Image for Climate crisis: English moor transformed into ‘giant sponge’ to absorb CO2

Climate crisis: English moor transformed into ‘giant sponge’ to absorb CO2

A peatland restoration project near Manchester will help soak up carbon, boost biodiversity and prevent flooding. Its launch comes amid dire warnings about the climate crisis

A peatland restoration project near Manchester will help soak up carbon, boost biodiversity and prevent flooding. Its launch comes amid dire warnings about the climate crisis

Viewed from above, the cratered landscape looks like the surface of the moon. But the otherworldly scene is, in fact, a moor near Manchester, where a large-scale peatland restoration project has been launched to help tackle the climate crisis, biodiversity loss and flooding. 

Over the last six months, conservationists have sculpted 3,500 scallop-shaped bunds — or dams — into peatland at Holcombe Moor in the West Pennines. The banks were created to trap water and rewet the peat, which has dried out as a result of pollution, overgrazing and moorland fires. 

Peat bogs store twice as much carbon as the world’s forests, but release those emissions when they are degraded. Restoring them, therefore, is vital in the race to stabilise our climate. 

As well as absorbing CO2, healthy peatlands also soak up floodwater.  

“If you imagine a giant sponge which is covered in thousands of small holes and can hold large quantities of water — that’s what we’re aiming for here,” said Maddi Naish, rural surveyor at the National Trust, which led the project.

“The peat bunds stop rainwater rushing across and off the plateau and instead trap it on the moor, allowing special plants to thrive which help the peat to absorb carbon from the air.”

Climate crisis

Not much to look at, but peatlands are 'superheroes' when it comes to absorbing carbon. Image: National Trust

The project may already be having an impact where flooding is concerned: when Storm Christoph hit the UK earlier this year, the flood-prone communities at the foot of the moor expected to be inundated. But the waters never came.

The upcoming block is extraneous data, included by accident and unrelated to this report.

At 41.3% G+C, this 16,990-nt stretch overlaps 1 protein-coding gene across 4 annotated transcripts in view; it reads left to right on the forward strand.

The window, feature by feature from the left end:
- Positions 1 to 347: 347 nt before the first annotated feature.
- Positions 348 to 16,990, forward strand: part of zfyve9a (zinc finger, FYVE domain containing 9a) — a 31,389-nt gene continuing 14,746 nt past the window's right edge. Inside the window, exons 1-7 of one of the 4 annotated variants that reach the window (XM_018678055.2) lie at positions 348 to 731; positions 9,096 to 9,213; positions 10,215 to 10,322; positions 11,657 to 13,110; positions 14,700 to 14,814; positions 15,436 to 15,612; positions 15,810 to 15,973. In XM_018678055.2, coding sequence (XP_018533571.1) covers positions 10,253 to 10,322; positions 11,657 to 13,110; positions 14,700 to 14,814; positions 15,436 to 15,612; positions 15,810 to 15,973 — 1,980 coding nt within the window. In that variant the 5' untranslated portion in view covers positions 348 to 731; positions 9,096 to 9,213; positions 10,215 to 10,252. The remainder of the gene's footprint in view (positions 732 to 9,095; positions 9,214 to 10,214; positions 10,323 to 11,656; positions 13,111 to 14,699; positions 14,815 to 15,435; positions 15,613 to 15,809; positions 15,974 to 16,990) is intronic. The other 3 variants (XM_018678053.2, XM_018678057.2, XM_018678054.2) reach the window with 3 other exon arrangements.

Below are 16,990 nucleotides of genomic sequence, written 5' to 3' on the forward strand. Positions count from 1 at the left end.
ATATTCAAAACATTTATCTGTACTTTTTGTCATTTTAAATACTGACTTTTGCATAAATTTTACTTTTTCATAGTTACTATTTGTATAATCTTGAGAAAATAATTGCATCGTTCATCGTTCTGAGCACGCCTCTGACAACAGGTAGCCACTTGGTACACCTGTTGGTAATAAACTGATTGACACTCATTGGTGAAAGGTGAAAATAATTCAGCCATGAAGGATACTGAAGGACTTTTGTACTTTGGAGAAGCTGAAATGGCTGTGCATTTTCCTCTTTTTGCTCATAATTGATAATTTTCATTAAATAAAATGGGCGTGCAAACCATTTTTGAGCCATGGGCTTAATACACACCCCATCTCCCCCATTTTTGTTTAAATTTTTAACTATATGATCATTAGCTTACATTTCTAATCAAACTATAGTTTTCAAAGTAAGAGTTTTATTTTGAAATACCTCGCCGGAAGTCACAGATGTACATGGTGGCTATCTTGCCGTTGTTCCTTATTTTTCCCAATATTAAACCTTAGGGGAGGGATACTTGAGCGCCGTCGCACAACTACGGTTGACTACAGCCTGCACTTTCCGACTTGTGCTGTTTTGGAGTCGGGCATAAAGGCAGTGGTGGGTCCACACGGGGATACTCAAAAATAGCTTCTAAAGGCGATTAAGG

“It is difficult to say for sure whether our interventions stopped the floodwater reaching people’s homes earlier this year, but we hope that they played a part,” said Naish. “We know that storm damage and floods are due to increase in the north of England by 2060, so natural flood solutions like these could become increasingly important.”

Healthy peatlands are also hotbeds of biodiversity, attracting plants, insects and rare wading birds, such as the golden plover and dunlin.

Climate crisis

Healthy peatlands attract rare wading birds, such as the golden plover. Image: National Trust

The UK government has pledged to restore 35,000 hectares of peatland by the end of the current parliament. The latest The Intergovernmental Panel on Climate Change (IPCC) report — released on Monday — adds urgency to that pledge, warning that humanity has a short window in which to act to keep global heating to 1.5 Celsius above pre-industrial levels. Temperature rises above that could see the climate crisis spiral out of control. 

“Peatlands only cover a tiny percentage of the world’s land but are superheroes when it comes to storing carbon,” said Naish. “We’re just a stone’s throw from a major city so it’s incredible to think we live alongside a habitat that is rarer that rainforest globally, but which contributes so significantly to tackling climate change.”

The restoration of Holcombe Moor was funded by Defra and the Environment Agency. Moors for the Future Partnership, Natural England and the Holcombe Moor Commoners’ Association helped National Trust carry out the work.

Main image: National Trust

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